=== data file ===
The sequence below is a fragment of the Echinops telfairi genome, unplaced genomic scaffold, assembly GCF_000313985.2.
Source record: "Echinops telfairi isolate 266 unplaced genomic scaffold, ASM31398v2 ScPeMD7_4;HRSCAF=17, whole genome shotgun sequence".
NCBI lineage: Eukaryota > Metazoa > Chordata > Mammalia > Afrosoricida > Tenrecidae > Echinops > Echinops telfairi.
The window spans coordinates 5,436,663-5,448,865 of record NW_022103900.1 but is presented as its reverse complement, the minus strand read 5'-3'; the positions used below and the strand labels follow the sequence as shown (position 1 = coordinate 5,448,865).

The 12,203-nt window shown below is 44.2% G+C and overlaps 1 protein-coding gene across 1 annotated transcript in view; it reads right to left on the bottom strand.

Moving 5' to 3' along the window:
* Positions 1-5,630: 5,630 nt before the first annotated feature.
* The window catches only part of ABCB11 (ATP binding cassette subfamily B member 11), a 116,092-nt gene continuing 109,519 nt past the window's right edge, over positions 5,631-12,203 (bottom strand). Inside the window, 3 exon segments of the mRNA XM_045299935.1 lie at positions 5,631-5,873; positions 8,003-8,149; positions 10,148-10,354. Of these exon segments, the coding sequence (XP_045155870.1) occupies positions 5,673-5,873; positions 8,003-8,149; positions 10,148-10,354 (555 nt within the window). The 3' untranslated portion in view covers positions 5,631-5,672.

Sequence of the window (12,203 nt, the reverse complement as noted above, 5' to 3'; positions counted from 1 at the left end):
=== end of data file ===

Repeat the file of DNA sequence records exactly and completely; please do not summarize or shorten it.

The sequence below is a fragment of the Echinops telfairi genome, unplaced genomic scaffold, assembly GCF_000313985.2.
Source record: "Echinops telfairi isolate 266 unplaced genomic scaffold, ASM31398v2 ScPeMD7_4;HRSCAF=17, whole genome shotgun sequence".
NCBI lineage: Eukaryota > Metazoa > Chordata > Mammalia > Afrosoricida > Tenrecidae > Echinops > Echinops telfairi.
The window spans coordinates 5,436,663-5,448,865 of record NW_022103900.1 but is presented as its reverse complement, the minus strand read 5'-3'; the positions used below and the strand labels follow the sequence as shown (position 1 = coordinate 5,448,865).

The 12,203-nt window shown below is 44.2% G+C and overlaps 1 protein-coding gene across 1 annotated transcript in view; it reads right to left on the bottom strand.

Moving 5' to 3' along the window:
* Positions 1-5,630: 5,630 nt before the first annotated feature.
* The window catches only part of ABCB11 (ATP binding cassette subfamily B member 11), a 116,092-nt gene continuing 109,519 nt past the window's right edge, over positions 5,631-12,203 (bottom strand). Inside the window, 3 exon segments of the mRNA XM_045299935.1 lie at positions 5,631-5,873; positions 8,003-8,149; positions 10,148-10,354. Of these exon segments, the coding sequence (XP_045155870.1) occupies positions 5,673-5,873; positions 8,003-8,149; positions 10,148-10,354 (555 nt within the window). The 3' untranslated portion in view covers positions 5,631-5,672.

Sequence of the window (12,203 nt, the reverse complement as noted above, 5' to 3'; positions counted from 1 at the left end):